I am eighty, sick and laying on the laps of death, its seductive hands slowly snatching me away from this world. I am ready to go, but not without sharing her story.
The first day I saw her was like any other. I was playing tennis with my friend Kunle at the country club when she passed by with an infant in her arms. I had stopped and stared until she walked into the club restaurant. A ball whizzed past my head and I turned to find Kunle at the other side of the court with a quizzical look on his face. “Huh?” I asked absentmindedly and walked to retrieve the ball Kunle had carelessly thrown.
“Who were you looking at, Mr Man?” I could hear the humour in his voice, “Don’t you have a girlfriend, Chibuzor?” I ignored him and took my stance, ready to serve the ball.
“Besides, she’s married,” Kunle paused, trying to gauge my reaction to his news, “to that soldier guy… Uche.”
“That’s too bad, then.” I replied with a shrug in a bid to hide my disappointment.
The second time I saw her was unlike any other day. It was two years later, late 1966, on the last train to Onitsha. I had been on my way from Makurdi to Oturkpo on my bicycle, earlier that day, when the disaster broke out. A blue Ford roughly stopped in front of my bicycle while I was riding past the famous Market junction. Kunle jumped out of the car and exclaimed, “Chi-boy what are you still doing here?! They are killing Igbos and throwing their bodies into The Benue! You need to get out of here now.” I let my bicycle fall to the ground as I absorbed the news.
“Godspeed my friend! See you soon.” Kunle said, once we were safely at the chaotic station. That was the last time I saw him. I dragged my feet towards the only train left at the platform. It was a cream locomotive with a chain of four cars which didn’t look safe enough to travel in but people didn’t care. Injured men, forlorn women and confused children scurried and squeezed themselves inside. No one wanted to die. I made my way towards the chaos but not before two men held onto my rumpled black shirt. “You be Igbo abi?” They attacked so fluidly in Pidgin English. Not dignifying their question with a response, I shrugged them off and continued to the train. One of the men hit my head with a large stick. I recovered quickly and kicked him in the groin. The other man came at me and I delivered a blow to his chin. I ignored the disconcerting sound of cracking bones as I struck him with the discarded stick and darted towards the train.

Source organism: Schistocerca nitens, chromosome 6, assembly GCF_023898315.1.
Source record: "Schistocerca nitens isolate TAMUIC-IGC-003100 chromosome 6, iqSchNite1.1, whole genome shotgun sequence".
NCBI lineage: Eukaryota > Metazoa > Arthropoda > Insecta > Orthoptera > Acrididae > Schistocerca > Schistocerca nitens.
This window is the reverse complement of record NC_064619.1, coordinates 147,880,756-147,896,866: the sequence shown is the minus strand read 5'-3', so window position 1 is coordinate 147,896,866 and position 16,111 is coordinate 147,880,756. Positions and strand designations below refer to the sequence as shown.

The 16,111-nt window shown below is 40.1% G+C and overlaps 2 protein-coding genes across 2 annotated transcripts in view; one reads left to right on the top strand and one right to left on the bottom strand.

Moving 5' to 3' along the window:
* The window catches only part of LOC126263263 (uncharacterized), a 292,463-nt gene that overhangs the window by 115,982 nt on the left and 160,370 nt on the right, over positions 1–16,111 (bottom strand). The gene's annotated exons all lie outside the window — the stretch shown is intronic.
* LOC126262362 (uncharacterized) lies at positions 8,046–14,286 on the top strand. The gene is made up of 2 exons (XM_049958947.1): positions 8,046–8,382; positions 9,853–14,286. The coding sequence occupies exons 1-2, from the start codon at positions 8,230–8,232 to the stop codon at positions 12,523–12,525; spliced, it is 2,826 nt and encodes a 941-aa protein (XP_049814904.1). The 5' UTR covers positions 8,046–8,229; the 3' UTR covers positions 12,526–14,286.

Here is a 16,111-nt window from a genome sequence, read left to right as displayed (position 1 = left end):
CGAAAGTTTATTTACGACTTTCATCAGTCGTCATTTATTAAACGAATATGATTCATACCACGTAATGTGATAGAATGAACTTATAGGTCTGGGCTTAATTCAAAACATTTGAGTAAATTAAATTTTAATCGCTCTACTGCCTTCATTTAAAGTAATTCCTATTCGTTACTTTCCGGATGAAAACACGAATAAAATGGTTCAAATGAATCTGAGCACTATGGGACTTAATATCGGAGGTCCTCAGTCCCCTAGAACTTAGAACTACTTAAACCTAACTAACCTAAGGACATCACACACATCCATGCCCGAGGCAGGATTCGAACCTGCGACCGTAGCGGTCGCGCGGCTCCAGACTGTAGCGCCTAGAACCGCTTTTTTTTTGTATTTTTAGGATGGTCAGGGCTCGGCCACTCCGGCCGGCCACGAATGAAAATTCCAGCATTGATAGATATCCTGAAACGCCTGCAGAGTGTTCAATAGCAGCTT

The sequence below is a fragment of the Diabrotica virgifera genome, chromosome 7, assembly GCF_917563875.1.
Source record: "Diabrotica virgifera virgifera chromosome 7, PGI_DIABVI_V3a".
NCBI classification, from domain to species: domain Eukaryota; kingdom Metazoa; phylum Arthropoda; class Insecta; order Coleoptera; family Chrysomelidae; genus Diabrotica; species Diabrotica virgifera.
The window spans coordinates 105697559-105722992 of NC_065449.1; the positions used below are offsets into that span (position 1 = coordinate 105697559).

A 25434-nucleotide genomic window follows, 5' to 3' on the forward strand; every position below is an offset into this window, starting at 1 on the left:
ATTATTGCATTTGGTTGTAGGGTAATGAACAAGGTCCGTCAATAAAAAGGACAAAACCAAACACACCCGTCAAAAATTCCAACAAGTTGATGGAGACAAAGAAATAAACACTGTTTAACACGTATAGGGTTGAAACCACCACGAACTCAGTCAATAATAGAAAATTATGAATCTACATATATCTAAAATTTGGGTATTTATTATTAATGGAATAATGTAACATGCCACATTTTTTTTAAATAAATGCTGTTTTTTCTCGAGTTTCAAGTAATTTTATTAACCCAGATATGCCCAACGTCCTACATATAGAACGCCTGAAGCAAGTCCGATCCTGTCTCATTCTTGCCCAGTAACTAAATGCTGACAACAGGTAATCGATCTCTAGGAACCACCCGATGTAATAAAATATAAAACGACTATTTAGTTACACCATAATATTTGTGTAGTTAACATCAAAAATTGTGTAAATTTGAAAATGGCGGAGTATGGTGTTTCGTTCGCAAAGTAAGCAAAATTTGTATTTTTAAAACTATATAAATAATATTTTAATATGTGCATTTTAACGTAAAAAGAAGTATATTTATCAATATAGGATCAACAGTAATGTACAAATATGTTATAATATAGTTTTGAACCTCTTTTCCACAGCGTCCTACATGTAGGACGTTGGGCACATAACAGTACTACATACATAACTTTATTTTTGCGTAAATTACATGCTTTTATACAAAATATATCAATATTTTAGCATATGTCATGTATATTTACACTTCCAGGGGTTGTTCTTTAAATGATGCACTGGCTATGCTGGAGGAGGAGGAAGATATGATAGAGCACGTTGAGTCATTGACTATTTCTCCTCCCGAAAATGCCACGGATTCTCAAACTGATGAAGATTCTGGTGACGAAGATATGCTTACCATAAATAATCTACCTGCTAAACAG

“Your head is bleeding.” She had said as soon as I stepped on the train.
Surprised, I turned to see her staring at my head, arm-in-arm with her two-year-old. I felt like I was watching a scripted play.
“Oh, I hadn’t noticed.” I said as she sighed in resignation.
The place smelt of thick sweat, stale urine and of course, blood.
“I know you,” I suddenly burst out, “From the club. Where’s your husband?” I immediately wished I hadn’t asked that particular question when her face suddenly fell.
“They killed him.” She said simply and turned back to stare through the window.